Tips for Family Protesting

We are living in a very political time. Especially here in Portland, there are lots of rallies, marches, and other opportunities for social justice. But the decision about whether to bring your children along is a tricky one. Here, Shannon Berger-Hammond of Families for Peaceful Protest, gives her tips for engaging in social protest as a family. 

By Shannon Berger-Hammond


There is a fundamental need to show our children what we do when we see that something is not right: Not right on the playground, not right at work, not right within our government.

Our organization, Families for Peaceful Protest, believes that the only way to make lasting social change is to start socializing our children in a different way. One that embraces our freedoms and choices. One that does not make space for bigotry and hatred, but does make space for intersectionality and inclusion.

Part of this socialization is involving children in protesting, social justice and action, and the discussion about what is happening in our society. You can have amazing discussions with your children just making signs together. Getting out and joining the community for social justice will empower them to stand up against the bully at school, the employer who is discriminating, the elected official that is trying to silence the voices of his or her constituents. This lesson in civics is something that can never be taught in a classroom.

I want my children to look back and remember participating in civil discourse and change. I want to teach them to be leaders, to stand for what is right, and to always have the strength to stand not only themselves, but also for those who are oppressed. As a mother of three, I feel empowered when I see my children standing next to me fighting for human rights. I see the looks on their faces, the courage in their voices, and it gives me strength to keep going, to keep fighting for them.

Here are some tips for successfully protesting or getting involved in social justice with children:

  • Prepare your child for the upcoming event. Let them know that there will be a lot of people and you need to stay together. Ensure they understand why they are there. Encourage sign making and thinking of chants to use.
  • Write your child’s name and your phone number with permanent marker on their arm. Or create a tag to put around their neck (although subject to getting ripped or torn off). Discuss with the child why this is there and when to use it, but also to not show every person who passes by.
  • Have an identifier. Attach a balloon to their wrist, wear a silly hat, something that helps identify your little one in a crowd. Our family has a little call we yell out and we all respond when someone calls out. It sounds kinda silly, but it helps in finding a wanderer.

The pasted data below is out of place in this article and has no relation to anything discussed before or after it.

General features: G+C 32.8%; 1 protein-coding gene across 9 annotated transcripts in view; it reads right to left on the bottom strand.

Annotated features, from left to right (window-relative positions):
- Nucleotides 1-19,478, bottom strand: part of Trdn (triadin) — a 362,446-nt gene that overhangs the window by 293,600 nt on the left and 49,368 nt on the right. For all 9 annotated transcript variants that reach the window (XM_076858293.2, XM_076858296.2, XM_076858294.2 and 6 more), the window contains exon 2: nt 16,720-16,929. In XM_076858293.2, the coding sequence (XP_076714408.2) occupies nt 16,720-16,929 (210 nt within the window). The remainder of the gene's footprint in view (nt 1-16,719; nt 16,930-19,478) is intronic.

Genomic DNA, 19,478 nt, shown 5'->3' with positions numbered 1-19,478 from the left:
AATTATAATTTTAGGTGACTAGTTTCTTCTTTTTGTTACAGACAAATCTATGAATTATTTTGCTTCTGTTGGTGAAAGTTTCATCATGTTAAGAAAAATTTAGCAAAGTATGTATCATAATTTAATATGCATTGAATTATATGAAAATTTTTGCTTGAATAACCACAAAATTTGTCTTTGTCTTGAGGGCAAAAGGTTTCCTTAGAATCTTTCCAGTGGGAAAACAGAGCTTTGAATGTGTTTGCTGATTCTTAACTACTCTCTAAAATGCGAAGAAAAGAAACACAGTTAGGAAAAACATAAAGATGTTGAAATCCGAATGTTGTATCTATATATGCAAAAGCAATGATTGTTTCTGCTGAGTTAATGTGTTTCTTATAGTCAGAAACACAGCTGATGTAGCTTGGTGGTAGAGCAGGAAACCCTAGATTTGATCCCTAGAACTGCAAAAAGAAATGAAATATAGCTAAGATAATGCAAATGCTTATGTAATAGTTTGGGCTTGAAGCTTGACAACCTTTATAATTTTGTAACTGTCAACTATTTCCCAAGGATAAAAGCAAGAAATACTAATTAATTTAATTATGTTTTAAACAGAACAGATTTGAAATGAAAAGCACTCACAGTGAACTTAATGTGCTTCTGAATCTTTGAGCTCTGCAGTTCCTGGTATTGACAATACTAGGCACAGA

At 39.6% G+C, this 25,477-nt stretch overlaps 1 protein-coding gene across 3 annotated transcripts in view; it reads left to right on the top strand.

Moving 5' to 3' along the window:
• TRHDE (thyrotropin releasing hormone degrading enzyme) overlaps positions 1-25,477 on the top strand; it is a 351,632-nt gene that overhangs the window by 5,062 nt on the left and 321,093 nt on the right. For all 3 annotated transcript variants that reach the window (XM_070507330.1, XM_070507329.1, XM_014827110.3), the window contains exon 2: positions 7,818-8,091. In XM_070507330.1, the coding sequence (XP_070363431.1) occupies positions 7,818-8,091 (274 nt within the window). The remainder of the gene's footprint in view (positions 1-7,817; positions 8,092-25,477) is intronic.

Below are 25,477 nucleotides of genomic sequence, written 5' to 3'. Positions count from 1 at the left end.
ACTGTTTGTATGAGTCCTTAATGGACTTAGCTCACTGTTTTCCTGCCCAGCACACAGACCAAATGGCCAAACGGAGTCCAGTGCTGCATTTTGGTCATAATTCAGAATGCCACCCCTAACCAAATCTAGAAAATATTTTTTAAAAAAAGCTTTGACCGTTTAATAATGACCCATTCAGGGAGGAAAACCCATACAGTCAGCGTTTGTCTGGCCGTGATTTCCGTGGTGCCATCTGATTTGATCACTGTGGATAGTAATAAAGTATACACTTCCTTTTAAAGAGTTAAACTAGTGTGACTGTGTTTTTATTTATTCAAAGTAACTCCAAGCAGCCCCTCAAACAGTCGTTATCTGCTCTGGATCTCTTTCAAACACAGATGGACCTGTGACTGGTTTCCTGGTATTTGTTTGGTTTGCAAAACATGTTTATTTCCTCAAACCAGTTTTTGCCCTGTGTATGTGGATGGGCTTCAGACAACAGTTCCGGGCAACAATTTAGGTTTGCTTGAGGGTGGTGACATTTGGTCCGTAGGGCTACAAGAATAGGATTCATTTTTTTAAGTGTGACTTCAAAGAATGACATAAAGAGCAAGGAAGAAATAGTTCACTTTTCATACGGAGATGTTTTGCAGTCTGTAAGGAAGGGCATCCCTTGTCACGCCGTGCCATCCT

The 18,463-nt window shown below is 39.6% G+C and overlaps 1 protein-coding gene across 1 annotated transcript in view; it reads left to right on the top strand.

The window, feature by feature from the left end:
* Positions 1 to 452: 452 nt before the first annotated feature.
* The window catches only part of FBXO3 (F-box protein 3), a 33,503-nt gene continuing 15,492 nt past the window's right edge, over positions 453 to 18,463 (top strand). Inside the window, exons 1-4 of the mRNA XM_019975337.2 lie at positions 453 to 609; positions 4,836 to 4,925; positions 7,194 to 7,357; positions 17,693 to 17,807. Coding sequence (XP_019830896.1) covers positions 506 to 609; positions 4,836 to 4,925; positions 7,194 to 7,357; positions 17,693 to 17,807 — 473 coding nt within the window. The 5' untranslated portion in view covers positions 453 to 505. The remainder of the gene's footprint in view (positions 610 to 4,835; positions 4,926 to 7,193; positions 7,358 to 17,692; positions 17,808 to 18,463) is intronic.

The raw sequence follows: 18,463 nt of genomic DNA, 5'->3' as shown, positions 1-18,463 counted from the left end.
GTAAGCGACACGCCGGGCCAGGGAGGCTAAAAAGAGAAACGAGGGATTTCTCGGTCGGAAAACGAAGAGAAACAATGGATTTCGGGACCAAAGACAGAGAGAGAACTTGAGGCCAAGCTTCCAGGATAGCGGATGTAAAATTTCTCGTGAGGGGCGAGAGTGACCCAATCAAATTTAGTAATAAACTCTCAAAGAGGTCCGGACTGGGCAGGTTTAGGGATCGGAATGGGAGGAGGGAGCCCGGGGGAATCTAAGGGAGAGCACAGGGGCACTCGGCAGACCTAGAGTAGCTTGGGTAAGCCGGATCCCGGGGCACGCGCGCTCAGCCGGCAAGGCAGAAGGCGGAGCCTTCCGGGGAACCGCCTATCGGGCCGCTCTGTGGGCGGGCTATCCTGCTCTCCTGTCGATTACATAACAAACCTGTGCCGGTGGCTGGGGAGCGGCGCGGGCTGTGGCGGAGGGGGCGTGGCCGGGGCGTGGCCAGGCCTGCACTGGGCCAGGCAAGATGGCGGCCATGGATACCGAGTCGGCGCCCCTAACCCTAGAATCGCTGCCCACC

• Create a plan if a child gets lost. In our family we have a rule that you stay put at the last place we were together. If that’s at a march then tell your child to move out of the flock and get to the side. Find another parent to help them by calling the phone number on their arm.
  • Do your research. Who is putting this rally/march/protest on? Do you know people who are going? Are they bringing their kids? If so suggest going as a group – safety in numbers. Reach out to the organizers for suggestions on bringing kids.
  • BE SMART! If at any time it starts to feel unsettling, just leave! It really is that easy. If there are people infiltrating the event you can generally tell right away. Just go.
  • Reach out to Families for Peaceful Protest on Facebook and we can organize together! If you see an event and think a family presence should be represented let us know! We are here to help mobilize and encourage families to get activated!
  • Don’t be afraid. Be strong and stand for your rights, your children’s rights, your neighbor’s rights. Your First Amendment Rights!!
  • Have FUN!! While often the reason for protesting isn’t always ideal, that doesn’t mean we can’t enjoy the moment. Being with others in a common place, with a common message is invigorating! Your children will thank you. They will remember marching with their parents or loved ones for the rest of their lives!
  • We truly are Stronger Together. Community events, protests, rallies, and marches are amazing ways to meet like-minded people. Take the opportunity to build community, make new allies, create another event or find ways to get together for other social justice issues.
Shannon Berger-Hammond
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